In further support of the motion, defendant submitted an affidavit by Yuille, who explained that he would have testified that children's responses to sexual abuse are "characterized by their variety rather than their commonality" and that "[n]o particular trait or behavior can be singled out as typical of sexually abused children." Further, Yuille would have rebutted Lewittes' testimony during cross-examination that Child Sexual Abuse Accomodation Syndrome (hereinafter CSAAS) was "five-sixths accepted" in the scientific community. Although Yuille claimed that he would have testified with "more authority" than Janoson, he did not assert that Janoson's testimony was flawed.

The crux of defendant's appeal is that trial counsel was ineffective because he retained an expert less qualified than the expert he could have retained had he anticipated that the People were going to call Lewittes. At the hearing, trial counsel recalled that once he learned that the People were going to present Lewittes' testimony, he contacted a number of expert forensic psychologists. Trial counsel could not recall the discussion with Janoson in detail, but he confirmed that he would not have retained Janoson if he had learned that he was not credentialed in the area of child sexual abuse. Trial counsel testified that he thought Janoson was not a good witness because he had "odd" mannerisms during his testimony and reiterated that he did not believe he had enough time to interview Janoson prior to trial.

We find that County Court properly denied defendant's motion. Initially, it is entirely speculative to claim that Yuille would have been available to testify if trial counsel had contacted him earlier. The failure to call a particular witness will not necessarily establish a claim of ineffective assistance of counsel (see People v Mosley, 155 AD3d 1124, 1128 [2017], lv denied 31 NY3d 985 [2018]). While defendant and trial counsel may not have been wholly satisfied with Janoson's performance, Janoson was, like Lewittes, a forensic psychologist who was able to offer testimony with regard to typical and atypical behavior among sexually abused children. In addition, trial counsel was adequately informed and prepared to question Janoson and Lewittes about how different scenarios might affect the timing of a child's disclosure (compare People v [*3]Cassala, 130 AD3d at 1254).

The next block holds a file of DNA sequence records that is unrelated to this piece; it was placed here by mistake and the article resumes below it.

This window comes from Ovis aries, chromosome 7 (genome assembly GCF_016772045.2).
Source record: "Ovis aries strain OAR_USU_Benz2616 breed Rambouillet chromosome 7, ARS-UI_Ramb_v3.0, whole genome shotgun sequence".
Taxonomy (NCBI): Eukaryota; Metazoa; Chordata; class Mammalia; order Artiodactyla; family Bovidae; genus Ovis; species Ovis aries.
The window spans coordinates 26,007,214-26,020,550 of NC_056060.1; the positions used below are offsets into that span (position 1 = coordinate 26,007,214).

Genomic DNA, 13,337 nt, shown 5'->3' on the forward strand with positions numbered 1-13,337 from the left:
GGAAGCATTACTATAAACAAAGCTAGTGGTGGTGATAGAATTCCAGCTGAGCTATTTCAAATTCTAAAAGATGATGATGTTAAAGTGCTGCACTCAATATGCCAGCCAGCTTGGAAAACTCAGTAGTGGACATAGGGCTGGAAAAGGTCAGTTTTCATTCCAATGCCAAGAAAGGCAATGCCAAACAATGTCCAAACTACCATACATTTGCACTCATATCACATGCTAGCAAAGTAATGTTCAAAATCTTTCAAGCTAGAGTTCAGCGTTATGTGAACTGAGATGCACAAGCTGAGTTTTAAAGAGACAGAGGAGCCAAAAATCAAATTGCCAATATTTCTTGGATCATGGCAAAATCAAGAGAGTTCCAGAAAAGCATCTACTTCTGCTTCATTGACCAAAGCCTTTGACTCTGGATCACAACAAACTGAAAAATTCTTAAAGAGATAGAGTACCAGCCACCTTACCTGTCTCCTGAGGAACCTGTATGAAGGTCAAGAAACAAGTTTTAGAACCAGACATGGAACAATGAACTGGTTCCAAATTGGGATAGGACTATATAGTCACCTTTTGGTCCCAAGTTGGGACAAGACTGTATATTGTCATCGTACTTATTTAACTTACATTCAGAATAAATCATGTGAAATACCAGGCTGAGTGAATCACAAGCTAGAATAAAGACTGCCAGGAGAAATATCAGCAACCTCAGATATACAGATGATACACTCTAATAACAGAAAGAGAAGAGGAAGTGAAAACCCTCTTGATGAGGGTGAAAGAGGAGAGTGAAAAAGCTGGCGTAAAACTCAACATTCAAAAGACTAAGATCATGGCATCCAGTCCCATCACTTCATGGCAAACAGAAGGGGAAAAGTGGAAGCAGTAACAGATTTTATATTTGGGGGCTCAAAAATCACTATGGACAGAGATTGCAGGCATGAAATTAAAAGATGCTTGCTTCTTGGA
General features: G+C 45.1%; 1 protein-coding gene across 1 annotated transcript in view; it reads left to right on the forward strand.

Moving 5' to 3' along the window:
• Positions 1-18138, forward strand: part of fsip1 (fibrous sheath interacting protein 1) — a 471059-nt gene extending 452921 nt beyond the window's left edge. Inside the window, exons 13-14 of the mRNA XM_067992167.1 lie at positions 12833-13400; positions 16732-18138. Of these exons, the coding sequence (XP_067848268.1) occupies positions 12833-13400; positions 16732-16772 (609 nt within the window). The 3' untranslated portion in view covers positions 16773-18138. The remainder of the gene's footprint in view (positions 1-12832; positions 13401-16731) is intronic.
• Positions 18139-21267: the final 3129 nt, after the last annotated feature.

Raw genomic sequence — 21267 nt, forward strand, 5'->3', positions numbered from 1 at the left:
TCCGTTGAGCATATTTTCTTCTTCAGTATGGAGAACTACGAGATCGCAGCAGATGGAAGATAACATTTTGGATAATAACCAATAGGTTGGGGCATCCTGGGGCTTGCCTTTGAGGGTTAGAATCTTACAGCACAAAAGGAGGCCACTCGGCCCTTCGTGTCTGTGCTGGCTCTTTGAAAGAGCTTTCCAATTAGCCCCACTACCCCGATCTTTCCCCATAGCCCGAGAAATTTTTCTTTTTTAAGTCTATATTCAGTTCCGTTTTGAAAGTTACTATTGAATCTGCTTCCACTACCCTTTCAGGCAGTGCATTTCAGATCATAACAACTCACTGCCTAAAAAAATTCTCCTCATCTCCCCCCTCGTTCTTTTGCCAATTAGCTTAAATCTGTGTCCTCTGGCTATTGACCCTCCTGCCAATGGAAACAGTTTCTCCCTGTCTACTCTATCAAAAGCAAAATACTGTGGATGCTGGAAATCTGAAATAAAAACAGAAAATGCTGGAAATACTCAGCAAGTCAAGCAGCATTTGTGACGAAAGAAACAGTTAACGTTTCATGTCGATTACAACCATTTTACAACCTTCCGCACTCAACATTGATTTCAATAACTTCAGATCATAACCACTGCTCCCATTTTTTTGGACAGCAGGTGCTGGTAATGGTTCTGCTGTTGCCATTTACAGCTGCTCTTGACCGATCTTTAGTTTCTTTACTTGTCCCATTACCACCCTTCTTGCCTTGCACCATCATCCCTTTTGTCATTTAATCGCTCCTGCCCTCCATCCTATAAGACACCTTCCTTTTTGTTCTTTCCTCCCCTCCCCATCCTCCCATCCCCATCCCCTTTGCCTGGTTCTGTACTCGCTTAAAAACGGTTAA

Notably, during trial counsel's effective cross-examination, Lewittes conceded that all children are different and react differently to sexual abuse. Contrary to defendant's argument, the validity of CSAAS was not at issue during the trial (see People v Nicholson, 26 NY3d 813, 828 [2016]) nor did Lewittes even mention CSAAS during his direct testimony. Although Lewittes did testify during cross-examination that some aspects of CSAAS remained valid, he, like Yuille, confirmed that because it was not universally accepted in the scientific community, he had not testified with regard to it in more than 10 years. As such, Yuille's testimony would not have contradicted or added to the trial evidence, and we cannot conclude that trial counsel's failure to call Yuille deprived defendant of a fair trial (see People v Hobot, 84 NY2d 1021, 1024 [1995]; People v Auleta, 82 AD3d 1417, 1419-1420 [2011], lv denied 17 NY3d 813 [2011]). When "[we] view counsel's performance in its totality" without "second-guess[ing] counsel[] or assess[ing] [his] performance with the clarity of hindsight" (People v Nicholson, 26 NY3d at 831), we find that defendant received meaningful representation (see People v Medlin, 144 AD3d 426, 427 [2016], lv denied 29 NY3d 999 [2017]; People v Beckingham, 116 AD3d 1298, 1300 [2014]).

Devine, Mulvey, Aarons and Pritzker, JJ., concur.

ORDERED that the order is affirmed.